The neighborhood kids sucker enough to give her a penny for a reading leave the tent dumbstruck and trembling about their horrific future. According to Ruanda's visions, not a child in East Dogbone would live to see seventeen, nor pass over with a full complement of body parts.
The centerpiece of the Laffingstock backyard carnival is the "House of Horers," which every other day is a ramshackle, junk-filled garage. Inside, the only light is whatever gets past the blanket-covered windows or seeps through the cracks and holes in the garage's wooden walls. The "horers" are pokes, water balloons, and insults hurled by Chuck and his crones from behind water-stained boxes and stacks of worn tires.
Since he couldn't count on word-of-mouth for new business, Chuck made one trip through the House of Horers mandatory for all carnival-goers.
David Zona lives in parallelizing fear that he tries to hide with arrogance. He's the only kid on the block whose parents have any money. Every day David Zona's mother buys him a new toy, and every day the Laffingstock tribe destroys it. David Zona doesn't even pretend to mind. He knows it's the only way the Laffingstocks will play with him, and they're the only game around. Besides, his mother buys the worst toys.
David Zona is drawn to the Laffingstock backyard carnival even though the festivities induce in him actual physical spasms of desperation. The carnival-goers pay no attention to David Zona or his spasms until he runs screaming out of the House of Horers a step ahead of the bees.
Soon after Chuck Jr. throws him bodily into the garage David Zona is poked and prodded hard enough to dislodge a beehive from the rafters. The bees swarm wildly inside the near-pitch-black garage. The horer-inflicters and their victims run in panic toward the only working door. Somehow David Zona manages to beat them all out the door, a cloud of bees orbiting his head like electrons zipping around a howling nucleus.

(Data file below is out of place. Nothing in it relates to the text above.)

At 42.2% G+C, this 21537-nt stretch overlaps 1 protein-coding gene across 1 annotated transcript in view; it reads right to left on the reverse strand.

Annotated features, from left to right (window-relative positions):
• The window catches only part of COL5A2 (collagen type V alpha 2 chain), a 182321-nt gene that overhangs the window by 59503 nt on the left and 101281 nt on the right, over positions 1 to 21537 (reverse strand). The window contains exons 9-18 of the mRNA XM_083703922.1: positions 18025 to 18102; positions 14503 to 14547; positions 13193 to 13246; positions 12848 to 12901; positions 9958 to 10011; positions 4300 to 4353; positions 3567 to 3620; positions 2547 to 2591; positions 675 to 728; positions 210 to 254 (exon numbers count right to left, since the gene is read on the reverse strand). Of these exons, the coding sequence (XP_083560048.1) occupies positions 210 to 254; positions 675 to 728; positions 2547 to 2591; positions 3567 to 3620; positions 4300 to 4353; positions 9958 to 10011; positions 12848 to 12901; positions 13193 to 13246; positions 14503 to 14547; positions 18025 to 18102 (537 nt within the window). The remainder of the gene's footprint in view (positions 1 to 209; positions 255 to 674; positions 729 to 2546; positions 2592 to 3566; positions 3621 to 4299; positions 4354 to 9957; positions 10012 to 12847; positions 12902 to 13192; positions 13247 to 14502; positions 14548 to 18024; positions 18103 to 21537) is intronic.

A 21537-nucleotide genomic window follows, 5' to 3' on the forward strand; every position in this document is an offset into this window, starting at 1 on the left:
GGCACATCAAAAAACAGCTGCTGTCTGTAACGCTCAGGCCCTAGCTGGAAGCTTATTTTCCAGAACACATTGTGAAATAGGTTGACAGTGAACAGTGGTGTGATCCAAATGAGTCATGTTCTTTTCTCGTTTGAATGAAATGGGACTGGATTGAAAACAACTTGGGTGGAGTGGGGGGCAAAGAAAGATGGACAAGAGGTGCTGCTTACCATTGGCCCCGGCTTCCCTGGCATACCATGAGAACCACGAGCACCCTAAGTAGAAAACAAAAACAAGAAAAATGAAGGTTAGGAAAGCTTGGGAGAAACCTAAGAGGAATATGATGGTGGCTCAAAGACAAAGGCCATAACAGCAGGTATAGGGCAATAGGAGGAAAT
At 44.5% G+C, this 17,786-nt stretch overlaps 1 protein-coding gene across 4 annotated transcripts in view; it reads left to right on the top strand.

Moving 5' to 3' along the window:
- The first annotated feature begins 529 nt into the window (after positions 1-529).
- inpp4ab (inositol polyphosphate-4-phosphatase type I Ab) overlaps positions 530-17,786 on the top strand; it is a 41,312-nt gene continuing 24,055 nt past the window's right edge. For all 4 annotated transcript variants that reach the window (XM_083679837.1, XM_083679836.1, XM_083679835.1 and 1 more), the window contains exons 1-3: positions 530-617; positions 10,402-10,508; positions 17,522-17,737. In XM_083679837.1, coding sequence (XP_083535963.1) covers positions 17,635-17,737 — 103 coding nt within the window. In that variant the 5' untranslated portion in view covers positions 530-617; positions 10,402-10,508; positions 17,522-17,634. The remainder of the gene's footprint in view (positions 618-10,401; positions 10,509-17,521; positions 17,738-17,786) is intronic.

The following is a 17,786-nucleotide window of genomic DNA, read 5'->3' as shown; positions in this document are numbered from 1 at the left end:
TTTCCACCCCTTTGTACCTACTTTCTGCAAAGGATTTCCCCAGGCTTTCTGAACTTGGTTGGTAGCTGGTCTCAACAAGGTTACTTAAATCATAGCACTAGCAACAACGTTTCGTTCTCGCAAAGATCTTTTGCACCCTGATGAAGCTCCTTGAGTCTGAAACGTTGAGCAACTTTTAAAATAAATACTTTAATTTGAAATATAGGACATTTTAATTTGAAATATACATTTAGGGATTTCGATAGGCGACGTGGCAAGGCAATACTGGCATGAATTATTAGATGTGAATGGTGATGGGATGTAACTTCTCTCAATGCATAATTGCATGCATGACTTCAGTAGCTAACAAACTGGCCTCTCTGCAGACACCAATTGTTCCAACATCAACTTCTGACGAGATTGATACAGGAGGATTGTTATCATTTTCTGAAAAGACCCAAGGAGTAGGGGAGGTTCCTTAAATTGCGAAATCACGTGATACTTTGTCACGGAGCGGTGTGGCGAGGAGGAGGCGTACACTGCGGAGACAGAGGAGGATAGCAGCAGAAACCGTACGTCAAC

Soon the entire back yard is buzzing. Children scatter, scream, laugh. Chuck Jr. thinks, the only thing missing is water. On goes the hose. Lonny-Donny takes refuge under the half-built back porch. Not a bee in earshot. Face less swollen, head less pounding, heart less breaking. He's not even fazed by the occasional spray of water finding its way through cracks in the porch steps. Slowly, the sounds outside recede.
Then the parents arrive, and the volume picks up all over again, except nobody's laughing. Chuck Jr. appears to have vanished. Nice trick.
David Zona is the day's only casualty: a bee sting on the tip of his nose. He expects the swelling to go down, but it never does entirely. For the rest of his unimportant life, each time he looks in a mirror, David Zona sees the lumpy remnant of the sting at the tip of his nose and thinks of Chuck Jr.
Under the porch, Lonny-Donny listens for silence. He doesn't smell dinner cooking. He doesn't know why Margie reaches in and takes his hand. Margie walks Lonny-Donny into the kitchen. Their mother puts a bowl of spaghetti on the table. Lonny-Donny sits down and picks up his fork.
Not for the first time, not for the last time, Lonny-Donny seeks refuge in one of his grandpa's stories. A big, dark church. Flowery smoke.